The Physicians Committee for Responsible Medicine (PCRM) is a non-profit research and advocacy organization that promotes plant-based eating. It finds that a plant-based diet may be the most effective at getting enough omega-3s. “Omega-3 fatty acids are important in the normal functioning of all tissues of the body, but they are best obtained through a plant-based diet, not fish oil supplements,” the organization’s website states.
The PCRM adds that while most plants are relatively low in fat, the fats they do contain are the “perfect amount” to allow ALA to convert to EPA and DHA.
So, which plant-based foods are high in omega-3s?
9 Best Vegan Omega-3 Food Sources
According to the National Institute of Health (NIH), walnuts contain more omega-3s than salmon, ounce for ounce.
“The omega-3 fatty acid in walnuts is in a different form than that in salmon,” Dr. Greg Maguire, founder of BioRegenerative Sciences, told LIVEKINDLY in an email. But like salmon, when humans eat omega-3 fatty acid in the form of ALA they can also convert it to EPA and DHA. You don’t need a salmon to convert it for you.”
The NIH recommends consuming 0.5 and 1.6 g of ALA each day. An ounce of dried English walnuts offers 2.6 grams of ALA. Black walnuts provide 0.6 grams, Dr. Maguire explained.
Another great source of the fatty acids: chia seeds. One tablespoon provides about 1.6 grams of ALA—162 percent of the daily requirement. Chia seeds are also packed with fiber and protein.
Sprinkle them on top of a smoothie, yogurt, or cereal. Or get creative in the kitchen by whipping up this vegan chia seed pudding parfait.
A small serving of flaxseed can deliver the daily requirement of omega-3s. “Flaxseed oil is the most concentrated natural source of ALA,” Dr. Maguire explained. A tablespoon of flaxseed oil is packed with 7.3 grams of ALA—which is more than four times what an average adult male requires per day.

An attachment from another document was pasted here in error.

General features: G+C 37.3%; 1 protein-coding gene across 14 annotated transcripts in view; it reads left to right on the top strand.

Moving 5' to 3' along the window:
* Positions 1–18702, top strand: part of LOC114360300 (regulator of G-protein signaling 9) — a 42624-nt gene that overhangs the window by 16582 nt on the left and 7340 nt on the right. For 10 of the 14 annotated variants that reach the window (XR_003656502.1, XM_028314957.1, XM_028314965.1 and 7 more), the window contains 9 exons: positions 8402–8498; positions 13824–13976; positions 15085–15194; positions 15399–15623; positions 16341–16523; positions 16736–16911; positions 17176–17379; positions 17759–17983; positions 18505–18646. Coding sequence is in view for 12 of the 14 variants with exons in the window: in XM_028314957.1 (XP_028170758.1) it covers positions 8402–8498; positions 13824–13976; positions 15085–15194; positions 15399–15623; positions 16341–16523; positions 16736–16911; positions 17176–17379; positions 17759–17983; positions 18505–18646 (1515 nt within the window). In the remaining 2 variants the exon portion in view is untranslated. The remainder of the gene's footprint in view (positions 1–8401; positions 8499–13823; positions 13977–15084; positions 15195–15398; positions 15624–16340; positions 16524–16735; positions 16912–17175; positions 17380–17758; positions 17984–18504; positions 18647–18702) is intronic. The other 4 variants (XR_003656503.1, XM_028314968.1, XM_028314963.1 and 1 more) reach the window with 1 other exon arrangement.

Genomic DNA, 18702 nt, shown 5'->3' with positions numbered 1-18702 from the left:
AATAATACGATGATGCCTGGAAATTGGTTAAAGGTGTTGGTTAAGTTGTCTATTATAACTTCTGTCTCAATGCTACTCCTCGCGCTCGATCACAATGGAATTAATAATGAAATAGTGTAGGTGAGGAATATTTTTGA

Ground or whole flaxseeds don’t have as much ALA as oil. But the seed is still the best choice as it is also a good source of dietary fiber and phytochemicals, Dr. Maguire said. The body can also absorb the nutrients from ground flaxseeds more easily.
One half-cup of Brussels sprouts contains 135 mg of ALA. In addition to the fatty acids, the vegetable is also a good source of vitamin C and K.
Try including a side of Brussels sprouts with your next homecooked meal or make them the star of the show by whipping up a vegan Kung Pao chicken. Just trade out the chicken for Brussels sprouts to make this Chinese stir-fry rich in omega-3s and flavor.
Palmer explains that adding algae supplements to your diet is a good way to obtain omega-3s. “Algae is where fish get their omega-3s in the food chain. It’s a good idea to include these supplements in your lifestyle too,” she says.
Zenwise Health’s Vegan Omega-3 — available online — contains Nannochloropsis sp. marine algae, which has high concentrations of EPA and DHA. The supplement can support joint, immune, skin, brain, and cardiovascular health.
This low-calorie and protein-packed grass contains nearly 500 mg of omega-3 per cup. It’s also rich in B vitamins, zinc, magnesium, and fiber.
For a hearty dish, whip up this plant-based recipe, which features mini pumpkins stuffed with wild rice. It’s low in fat and combines savory and sweet, with shiitake mushrooms for a meaty bite.
Plant oils—such as avocado oil, flaxseed oil, and canola oil—deliver good amounts of omega-3. Roughly 70 percent of avocado oil is oleic acid, a heart-healthy, monounsaturated, omega-9 fatty acid. Add it to a salad for a nutritious kick with every bite.
For a good source of ALA, opt for tofu. One hundred grams of firm tofu offers 0.4 grams of ALA. You can also purchase tofu with added DHA, like House Foods’ extra firm tofu. It’s vegan, gluten-free, and a good source of protein and calcium.
You can readily find vegan milk fortified with DHA. Hemp, which contains naturally occurring omega-3 fats, is a great option. Try hemp milk in cereals, smoothies, or in your morning cup of coffee.
Since flax also contains omega-3s, flax milk is a great option for those looking to boost their fatty acid levels. Good Karma’s low-calorie flax milk contains 1200mg of omega-3 fatty acids as well as calcium, vitamin D, and protein.